Primary schools can access a new education resource pack based on music archaeology research from the University of Huddersfield’s Professor Rupert Till, enabling children to explore the sounds and music of pre-historical and early Roman sites.
Music Archaeology: From Stone Age to Roman Times is a FREE Key Stage 2 education pack with links to National Curriculum Programmes of Study for Music, History, Science, English, Art, Drama & DT.
The Music Archaeology education resource pack can be downloaded for free from: http://mhm.hud.ac.uk/soundgate/
The resource pack is based on the Soundgate app created as part of the European Music Archaeology Project. The Soundgate app allows users to interactively explore a number of archaeological sites: prehistoric caves in Spain; Stonehenge in England; and Paphos Roman Theatre in Cyprus, as they might have looked and sounded in the ancient past.
Pupils can explore these spaces visually through virtual walk-throughs, images and video, and aurally by hearing musical and natural sounds that may have been heard there in the past. They can hear how the acoustics of these spaces enhances how the spaces are experienced, and how the acoustics change as you move around the site.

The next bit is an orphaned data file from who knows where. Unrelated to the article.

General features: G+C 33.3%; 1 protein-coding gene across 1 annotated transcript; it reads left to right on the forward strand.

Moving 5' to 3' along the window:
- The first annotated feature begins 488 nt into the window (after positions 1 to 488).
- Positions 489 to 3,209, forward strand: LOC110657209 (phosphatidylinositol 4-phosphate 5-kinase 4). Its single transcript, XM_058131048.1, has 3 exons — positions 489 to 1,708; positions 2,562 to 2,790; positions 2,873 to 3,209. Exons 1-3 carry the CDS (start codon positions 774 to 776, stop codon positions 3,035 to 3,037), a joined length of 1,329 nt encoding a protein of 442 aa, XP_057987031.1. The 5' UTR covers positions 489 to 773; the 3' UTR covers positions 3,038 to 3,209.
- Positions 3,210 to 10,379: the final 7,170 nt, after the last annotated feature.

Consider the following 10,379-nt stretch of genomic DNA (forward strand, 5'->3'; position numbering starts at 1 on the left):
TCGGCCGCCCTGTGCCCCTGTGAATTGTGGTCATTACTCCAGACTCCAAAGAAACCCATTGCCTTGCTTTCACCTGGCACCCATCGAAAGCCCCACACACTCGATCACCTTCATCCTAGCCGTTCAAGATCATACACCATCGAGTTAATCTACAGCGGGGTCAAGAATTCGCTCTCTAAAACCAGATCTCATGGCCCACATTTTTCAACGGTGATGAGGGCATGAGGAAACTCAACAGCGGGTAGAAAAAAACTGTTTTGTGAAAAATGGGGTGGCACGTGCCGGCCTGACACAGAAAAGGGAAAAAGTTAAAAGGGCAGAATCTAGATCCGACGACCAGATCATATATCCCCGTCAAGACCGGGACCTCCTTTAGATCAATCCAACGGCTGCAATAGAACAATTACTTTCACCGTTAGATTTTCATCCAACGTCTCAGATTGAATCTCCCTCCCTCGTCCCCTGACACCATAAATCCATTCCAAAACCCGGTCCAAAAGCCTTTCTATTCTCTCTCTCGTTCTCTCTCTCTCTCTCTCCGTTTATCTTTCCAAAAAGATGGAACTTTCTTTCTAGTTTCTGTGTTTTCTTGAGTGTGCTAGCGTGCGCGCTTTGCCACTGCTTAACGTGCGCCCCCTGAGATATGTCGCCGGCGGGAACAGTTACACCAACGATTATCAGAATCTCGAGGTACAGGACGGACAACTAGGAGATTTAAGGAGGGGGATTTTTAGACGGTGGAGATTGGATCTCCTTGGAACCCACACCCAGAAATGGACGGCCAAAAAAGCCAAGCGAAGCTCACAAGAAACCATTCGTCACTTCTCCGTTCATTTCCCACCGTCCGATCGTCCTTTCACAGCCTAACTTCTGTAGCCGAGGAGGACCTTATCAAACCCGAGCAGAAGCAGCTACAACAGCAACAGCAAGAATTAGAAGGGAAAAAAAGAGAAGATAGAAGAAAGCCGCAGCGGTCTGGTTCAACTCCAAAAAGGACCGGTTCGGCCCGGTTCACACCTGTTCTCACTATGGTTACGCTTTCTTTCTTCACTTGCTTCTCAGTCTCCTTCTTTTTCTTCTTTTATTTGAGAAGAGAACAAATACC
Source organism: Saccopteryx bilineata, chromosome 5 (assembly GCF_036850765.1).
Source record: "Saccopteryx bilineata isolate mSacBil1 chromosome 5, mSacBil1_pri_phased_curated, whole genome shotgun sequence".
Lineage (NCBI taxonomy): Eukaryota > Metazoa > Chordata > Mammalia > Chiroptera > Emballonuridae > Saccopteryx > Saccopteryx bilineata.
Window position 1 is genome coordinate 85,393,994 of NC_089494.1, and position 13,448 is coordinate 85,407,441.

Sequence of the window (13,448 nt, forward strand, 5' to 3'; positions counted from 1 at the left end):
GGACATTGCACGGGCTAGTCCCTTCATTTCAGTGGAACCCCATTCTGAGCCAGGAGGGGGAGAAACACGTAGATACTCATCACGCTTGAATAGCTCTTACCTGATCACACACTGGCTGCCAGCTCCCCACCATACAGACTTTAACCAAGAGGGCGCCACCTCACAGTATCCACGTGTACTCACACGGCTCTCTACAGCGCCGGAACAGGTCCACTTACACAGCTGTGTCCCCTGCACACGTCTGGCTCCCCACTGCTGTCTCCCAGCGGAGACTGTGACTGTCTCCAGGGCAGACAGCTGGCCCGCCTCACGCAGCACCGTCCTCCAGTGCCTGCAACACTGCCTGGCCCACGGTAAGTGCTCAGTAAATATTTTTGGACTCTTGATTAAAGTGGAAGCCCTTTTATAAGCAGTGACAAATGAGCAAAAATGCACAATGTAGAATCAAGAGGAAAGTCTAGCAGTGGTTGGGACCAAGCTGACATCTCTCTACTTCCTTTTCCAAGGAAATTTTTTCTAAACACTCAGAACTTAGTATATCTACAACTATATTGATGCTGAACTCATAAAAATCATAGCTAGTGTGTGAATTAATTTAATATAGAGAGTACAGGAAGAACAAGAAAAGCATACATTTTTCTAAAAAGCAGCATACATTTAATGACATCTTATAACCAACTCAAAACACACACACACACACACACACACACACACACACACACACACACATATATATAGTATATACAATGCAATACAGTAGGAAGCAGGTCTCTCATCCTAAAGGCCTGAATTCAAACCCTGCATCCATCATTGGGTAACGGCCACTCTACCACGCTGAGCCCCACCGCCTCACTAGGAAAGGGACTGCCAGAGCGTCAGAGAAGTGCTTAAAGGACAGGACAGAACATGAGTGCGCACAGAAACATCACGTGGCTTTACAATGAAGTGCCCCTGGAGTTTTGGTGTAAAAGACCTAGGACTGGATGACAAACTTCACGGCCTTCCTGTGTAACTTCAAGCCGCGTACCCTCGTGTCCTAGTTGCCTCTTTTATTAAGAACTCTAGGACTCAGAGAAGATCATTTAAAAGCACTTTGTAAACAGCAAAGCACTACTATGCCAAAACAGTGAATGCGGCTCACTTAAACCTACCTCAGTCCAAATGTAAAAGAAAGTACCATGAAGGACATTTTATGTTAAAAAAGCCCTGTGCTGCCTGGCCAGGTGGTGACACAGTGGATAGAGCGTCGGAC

The education pack contains a Teacher’s Guide to using the Soundgate app as well as a series of engaging Lesson Plans on topics such as Creating Cave Art and Making Cave Sounds and Music with links to National Curriculum Programmes of Study for music, history and science and other subjects.
By taking part in a range of activities in the pack, children can immerse themselves in the world of a pre-historic human, firstly by experiencing sounds in caves as an individual or family member, then moving onto the larger group experience of rituals and sound at Stonehenge and finishing with an experience of sound in performance, as audience or performers at Paphos amphitheatre in early Roman times.